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Pitch clocks, Pitch clocks, Pitch clocks!

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What if everyone was more like Mark Buehrle?

He's not the pitcher the Astros need, but he's the type of pitcher we all deserve.
He's not the pitcher the Astros need, but he's the type of pitcher we all deserve.
Alex Goodlett

Are baseball games too long? Game time creep is getting worse, with the average baseball game now being over 3 hours long, which is a pretty significant chunk of time. It's close to the average length of an NFL game, but longer than the average NBA and NHL game, and much longer than the average soccer game.

TCB's own Chris Perry says yes to the question, and is in favor of pitch clocks, but let's dig into the numbers a little more deeply. How much would a pitch clock actually effect the average game length? If the average amount of pitches thrown per game this year was around 292, and the average amount of time between pitches was 23 seconds, a 20 second pitch clock (similar to the one being experimented with in the AFL) would shave off at least 876 seconds, or a about 14.6 minutes off the average game time. This would penalize the Joel Peraltas and Junichi Tazawas of the pitching world but would be well over the amount of time it takes the Mark Buehrles of baseball to work their craft.

If MLB went further with the pitch clock idea and made it 15 seconds instead 20 (essentially turning every pitcher into a slightly improved version of Mark Buehrle), it would shave north of 2236 seconds, or 38.94 minutes from the average game time (assuming they would use the clock for every pitch, men on base or not, of course the pitch clock rule could have a number of variations to it). This would have a huge impact in speeding up games. If Baseball also limited the hitters' ability to step out of the box more than once per at bat, these two changes alone could bite a big chunk out of how long games are.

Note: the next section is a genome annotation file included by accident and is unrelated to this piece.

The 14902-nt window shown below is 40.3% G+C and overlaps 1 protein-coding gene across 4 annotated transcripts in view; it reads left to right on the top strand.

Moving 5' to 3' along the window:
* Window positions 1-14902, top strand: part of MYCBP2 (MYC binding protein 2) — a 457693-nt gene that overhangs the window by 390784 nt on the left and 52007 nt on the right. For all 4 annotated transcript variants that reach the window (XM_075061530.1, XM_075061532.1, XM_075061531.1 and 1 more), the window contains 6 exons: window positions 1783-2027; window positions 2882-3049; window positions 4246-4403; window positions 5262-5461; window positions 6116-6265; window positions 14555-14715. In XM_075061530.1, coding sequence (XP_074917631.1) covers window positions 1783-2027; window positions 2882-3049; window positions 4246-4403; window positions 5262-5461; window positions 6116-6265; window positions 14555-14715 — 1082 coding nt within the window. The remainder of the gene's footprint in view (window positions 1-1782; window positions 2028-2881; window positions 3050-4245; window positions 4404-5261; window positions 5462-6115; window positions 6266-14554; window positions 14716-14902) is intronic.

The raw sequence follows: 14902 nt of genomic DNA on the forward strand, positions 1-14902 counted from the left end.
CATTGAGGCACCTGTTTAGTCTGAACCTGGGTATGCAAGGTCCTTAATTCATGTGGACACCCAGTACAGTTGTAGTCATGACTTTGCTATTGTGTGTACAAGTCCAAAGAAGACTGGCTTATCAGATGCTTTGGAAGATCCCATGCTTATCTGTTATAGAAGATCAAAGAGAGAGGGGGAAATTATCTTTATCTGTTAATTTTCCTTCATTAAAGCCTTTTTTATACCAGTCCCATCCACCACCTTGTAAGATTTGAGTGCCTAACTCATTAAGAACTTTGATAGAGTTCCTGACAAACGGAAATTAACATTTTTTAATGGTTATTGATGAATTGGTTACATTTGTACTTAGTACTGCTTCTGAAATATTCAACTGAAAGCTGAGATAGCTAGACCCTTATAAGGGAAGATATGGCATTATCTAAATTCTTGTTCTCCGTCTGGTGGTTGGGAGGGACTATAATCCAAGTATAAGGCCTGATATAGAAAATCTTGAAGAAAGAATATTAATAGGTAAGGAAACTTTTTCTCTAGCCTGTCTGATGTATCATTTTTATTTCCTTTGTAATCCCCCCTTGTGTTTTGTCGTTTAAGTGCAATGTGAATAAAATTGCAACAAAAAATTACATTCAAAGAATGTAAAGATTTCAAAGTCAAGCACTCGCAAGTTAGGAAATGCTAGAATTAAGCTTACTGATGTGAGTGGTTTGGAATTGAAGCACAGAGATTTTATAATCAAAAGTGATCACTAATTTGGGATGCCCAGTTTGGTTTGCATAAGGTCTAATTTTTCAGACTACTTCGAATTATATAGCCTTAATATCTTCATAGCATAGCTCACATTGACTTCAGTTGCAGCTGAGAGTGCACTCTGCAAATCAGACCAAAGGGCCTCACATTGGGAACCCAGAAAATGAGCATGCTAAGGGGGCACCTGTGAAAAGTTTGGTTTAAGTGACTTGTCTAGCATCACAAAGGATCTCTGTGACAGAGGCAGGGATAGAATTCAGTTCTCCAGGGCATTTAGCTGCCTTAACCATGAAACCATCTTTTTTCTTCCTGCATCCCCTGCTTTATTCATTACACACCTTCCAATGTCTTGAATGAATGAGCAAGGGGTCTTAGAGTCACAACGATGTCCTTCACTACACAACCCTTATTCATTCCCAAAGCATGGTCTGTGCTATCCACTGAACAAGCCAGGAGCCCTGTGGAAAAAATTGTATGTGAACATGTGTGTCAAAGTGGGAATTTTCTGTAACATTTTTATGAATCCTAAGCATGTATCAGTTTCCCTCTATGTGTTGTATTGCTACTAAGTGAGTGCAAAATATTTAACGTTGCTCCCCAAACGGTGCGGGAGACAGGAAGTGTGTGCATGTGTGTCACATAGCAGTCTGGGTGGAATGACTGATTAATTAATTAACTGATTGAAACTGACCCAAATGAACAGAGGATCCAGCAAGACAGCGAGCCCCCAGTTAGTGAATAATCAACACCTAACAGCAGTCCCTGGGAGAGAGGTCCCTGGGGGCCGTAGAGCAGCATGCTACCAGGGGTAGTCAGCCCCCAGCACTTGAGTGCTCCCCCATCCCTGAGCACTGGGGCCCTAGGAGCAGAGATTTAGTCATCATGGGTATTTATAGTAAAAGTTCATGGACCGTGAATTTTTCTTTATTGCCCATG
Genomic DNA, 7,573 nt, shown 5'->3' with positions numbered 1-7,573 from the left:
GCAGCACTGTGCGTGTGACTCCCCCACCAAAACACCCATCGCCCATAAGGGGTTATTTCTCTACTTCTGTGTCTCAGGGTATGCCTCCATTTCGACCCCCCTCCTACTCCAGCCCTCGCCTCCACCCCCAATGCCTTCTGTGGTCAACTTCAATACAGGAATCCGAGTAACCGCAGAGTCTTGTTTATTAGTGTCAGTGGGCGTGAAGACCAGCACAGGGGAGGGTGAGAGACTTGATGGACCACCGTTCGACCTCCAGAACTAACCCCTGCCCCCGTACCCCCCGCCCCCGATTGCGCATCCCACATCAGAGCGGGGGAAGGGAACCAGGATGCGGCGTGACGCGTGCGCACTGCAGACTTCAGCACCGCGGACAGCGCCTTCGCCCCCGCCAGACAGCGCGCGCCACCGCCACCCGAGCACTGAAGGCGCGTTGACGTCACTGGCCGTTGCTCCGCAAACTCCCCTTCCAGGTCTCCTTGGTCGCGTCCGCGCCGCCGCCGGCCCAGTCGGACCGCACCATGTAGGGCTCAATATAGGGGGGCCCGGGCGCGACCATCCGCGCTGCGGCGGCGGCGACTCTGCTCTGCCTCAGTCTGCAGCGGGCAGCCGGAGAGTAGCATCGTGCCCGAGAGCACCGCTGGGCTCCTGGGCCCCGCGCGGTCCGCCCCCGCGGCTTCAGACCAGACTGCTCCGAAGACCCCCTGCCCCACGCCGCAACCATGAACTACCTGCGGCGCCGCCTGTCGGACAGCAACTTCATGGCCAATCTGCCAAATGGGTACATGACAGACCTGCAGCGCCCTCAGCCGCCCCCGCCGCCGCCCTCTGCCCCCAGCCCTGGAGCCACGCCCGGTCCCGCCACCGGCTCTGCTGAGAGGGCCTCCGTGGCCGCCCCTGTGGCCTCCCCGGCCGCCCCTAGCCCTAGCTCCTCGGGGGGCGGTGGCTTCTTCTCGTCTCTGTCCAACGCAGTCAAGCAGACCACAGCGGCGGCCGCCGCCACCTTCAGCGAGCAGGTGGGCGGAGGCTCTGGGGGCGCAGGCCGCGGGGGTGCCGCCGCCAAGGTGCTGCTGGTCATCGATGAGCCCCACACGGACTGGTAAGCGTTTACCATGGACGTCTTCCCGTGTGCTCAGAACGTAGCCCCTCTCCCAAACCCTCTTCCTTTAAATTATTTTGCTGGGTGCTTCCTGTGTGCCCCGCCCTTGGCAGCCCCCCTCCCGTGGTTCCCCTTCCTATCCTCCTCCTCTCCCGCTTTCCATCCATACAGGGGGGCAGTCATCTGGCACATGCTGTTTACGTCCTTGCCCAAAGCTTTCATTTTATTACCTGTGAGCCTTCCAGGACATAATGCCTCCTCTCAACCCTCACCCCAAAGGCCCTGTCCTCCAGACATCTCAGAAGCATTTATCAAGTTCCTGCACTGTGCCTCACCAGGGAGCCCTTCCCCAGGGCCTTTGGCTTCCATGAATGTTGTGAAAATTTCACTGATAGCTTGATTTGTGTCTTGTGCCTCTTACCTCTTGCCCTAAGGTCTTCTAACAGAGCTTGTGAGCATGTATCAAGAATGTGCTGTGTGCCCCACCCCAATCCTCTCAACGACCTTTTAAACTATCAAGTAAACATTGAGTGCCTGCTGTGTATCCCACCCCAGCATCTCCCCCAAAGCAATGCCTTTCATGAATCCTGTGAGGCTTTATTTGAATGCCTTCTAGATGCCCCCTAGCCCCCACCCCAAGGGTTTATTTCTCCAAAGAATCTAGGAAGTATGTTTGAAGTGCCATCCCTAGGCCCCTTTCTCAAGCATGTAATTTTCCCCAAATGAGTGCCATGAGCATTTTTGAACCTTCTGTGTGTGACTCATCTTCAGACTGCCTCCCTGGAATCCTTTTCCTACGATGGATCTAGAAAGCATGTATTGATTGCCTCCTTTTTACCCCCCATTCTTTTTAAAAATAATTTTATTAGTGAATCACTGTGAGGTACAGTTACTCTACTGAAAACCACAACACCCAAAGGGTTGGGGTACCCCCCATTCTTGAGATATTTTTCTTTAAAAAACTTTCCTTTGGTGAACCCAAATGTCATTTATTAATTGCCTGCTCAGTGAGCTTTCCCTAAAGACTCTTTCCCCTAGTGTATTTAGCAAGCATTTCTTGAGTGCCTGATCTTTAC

Obviously every pitcher wouldn't use up the whole 15 seconds of the clock, but it would get MLB pretty close to enforcing the never-enforced rule 8.04, which states that pitchers should deliver the pitch within 12 seconds of possession of the ball.

Let's be clear though: A pitch clock would change the game. It's difficult to foresee exactly how the game would change but it would probably give an advantage to runners on base and base stealing (as a TCB reader recently noted). With a pitch clock that is clearly visible to both the pitcher and the runner, the runner gets a leg up. If a pitcher isn't efficient with his time and the clock winds down to the last few seconds, any base runner would know that the pitch to home plate is coming. Unless the pitcher has a great pick-off move, the clock would likely improve the timing and rhythm of any would-be base stealer, and give them an extra second or so on their running leads.

From an entertainment standpoint this really doesn't seem like a bad outcome though. Bringing more athleticism and risk-taking to the game would be a welcome change to the grind and slog of the average MLB in 2014. A 15 second pitch clock may be a pie in the sky proposal, but it would be interesting to see MLB go a step further and experiment with it in fall league and spring training games. We certainly won't know how well it would work unless we try.

So what do you think TCB readers? Are you worried about your kids not liking baseball because it can't hold their attention for 3 hours? Do you find yourself losing consciousness because games are so long, or are you okay with baseball as is? Is a pitch clock the answer, or should MLB look into other ways to speed up the pace of play? Vote now!